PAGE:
As we watch the final vote count in the oh-so-close contest between Steve Cooley and Kamala Harris, watch for a California replay of Bush-Gore 2000. Already, Cooley consultant Kevin Spillane has promised to fight any supposed "manipulations of the ballot counting process by the Harris campaign."
There is of course no evidence of such manipulations. Republicans are by far the most aggressive practitioners of ballot chicanery, up to and including the shameful intervention by the Supreme Court in 2000. And they are always first off the mark with charges of same against the other side. Kamala Harris received more votes on Election Day than Cooley did, so it's predictable that Republicans would immediately launch their usual program of FUD: Fear, Uncertainty and Doubt.
The Democrats this time appear more prepared to protect the vote and more willing to recognize that they have a reason to take ownership in this race's outcome. California Democratic Party Chair John Burton has put out an appeal to have election monitors present at all county vote counts, and Harris campaign officials have been actively fighting all Republican smears.
Unlike Republicans, Democrats have reason to be worried about dirty tricks. The Cooley campaign had major support from Karl Rove, who of course had a leading role in the 2000 travesty. Rove has made his career on dirty tricks since he won a bitter 1973 campaign for Executive Director of the College Republicans -- in part by getting votes for his opponent disallowed. Although Rove was caught on tape counseling other young Republicans on how to cheat, then Republican National Committee chair George H.W. Bush chose Rove as the winner and later, fatefully, connected him with his son, George W.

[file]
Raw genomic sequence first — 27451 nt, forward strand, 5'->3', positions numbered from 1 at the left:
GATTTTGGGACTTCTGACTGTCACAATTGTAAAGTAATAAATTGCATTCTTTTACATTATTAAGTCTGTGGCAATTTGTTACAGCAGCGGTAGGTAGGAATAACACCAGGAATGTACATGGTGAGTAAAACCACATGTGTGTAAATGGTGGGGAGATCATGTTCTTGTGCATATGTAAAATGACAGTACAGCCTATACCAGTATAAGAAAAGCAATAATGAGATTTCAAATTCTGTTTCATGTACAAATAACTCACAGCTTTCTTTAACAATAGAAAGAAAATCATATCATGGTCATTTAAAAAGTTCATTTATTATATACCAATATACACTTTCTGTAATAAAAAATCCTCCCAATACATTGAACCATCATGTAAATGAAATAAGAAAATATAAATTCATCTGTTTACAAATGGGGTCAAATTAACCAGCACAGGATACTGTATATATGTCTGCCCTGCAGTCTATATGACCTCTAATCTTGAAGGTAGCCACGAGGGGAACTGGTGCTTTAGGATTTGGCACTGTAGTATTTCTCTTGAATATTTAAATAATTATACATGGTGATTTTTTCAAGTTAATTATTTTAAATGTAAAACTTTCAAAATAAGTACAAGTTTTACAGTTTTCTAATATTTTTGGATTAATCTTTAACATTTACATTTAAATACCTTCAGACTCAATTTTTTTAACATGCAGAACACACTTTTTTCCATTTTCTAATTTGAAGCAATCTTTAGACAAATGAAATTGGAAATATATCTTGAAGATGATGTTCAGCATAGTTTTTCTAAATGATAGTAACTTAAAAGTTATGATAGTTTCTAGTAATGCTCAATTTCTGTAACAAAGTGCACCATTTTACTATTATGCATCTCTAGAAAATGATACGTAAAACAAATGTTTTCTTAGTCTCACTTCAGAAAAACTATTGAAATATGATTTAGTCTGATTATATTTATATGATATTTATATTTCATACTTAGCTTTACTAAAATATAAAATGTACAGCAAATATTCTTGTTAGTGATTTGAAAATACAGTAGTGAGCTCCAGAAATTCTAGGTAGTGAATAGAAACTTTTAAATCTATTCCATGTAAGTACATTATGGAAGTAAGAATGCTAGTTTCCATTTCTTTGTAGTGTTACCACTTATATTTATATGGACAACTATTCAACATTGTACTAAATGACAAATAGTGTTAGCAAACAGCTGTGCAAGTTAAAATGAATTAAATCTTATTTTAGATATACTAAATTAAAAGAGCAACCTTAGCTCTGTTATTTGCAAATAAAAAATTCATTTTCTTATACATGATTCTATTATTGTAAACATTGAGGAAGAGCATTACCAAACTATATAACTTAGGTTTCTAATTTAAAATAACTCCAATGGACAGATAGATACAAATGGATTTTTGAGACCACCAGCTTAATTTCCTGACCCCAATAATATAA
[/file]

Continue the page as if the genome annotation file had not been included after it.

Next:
As we have noted previously, Kamala Harris is a logical target for Rove and company. She has had an impressive rise on the way to her current post as District Attorney of San Francisco. She is California's first African-American DA, and has scored big successes in that office, showing a combination of toughness and brains. She would be the state's first female Attorney General. It seems obvious that Rove (and partner Ed Gillespie) should fear Harris' potential to win higher office. Many former Attorneys General have been governors, members of congress, and presidential candidates.
Democrats need to stick to their guns and fight hard for a clean result, because it's the right thing to do, because of what's at stake politically, and -- not least -- because voters want to see that they have the gumption to do it.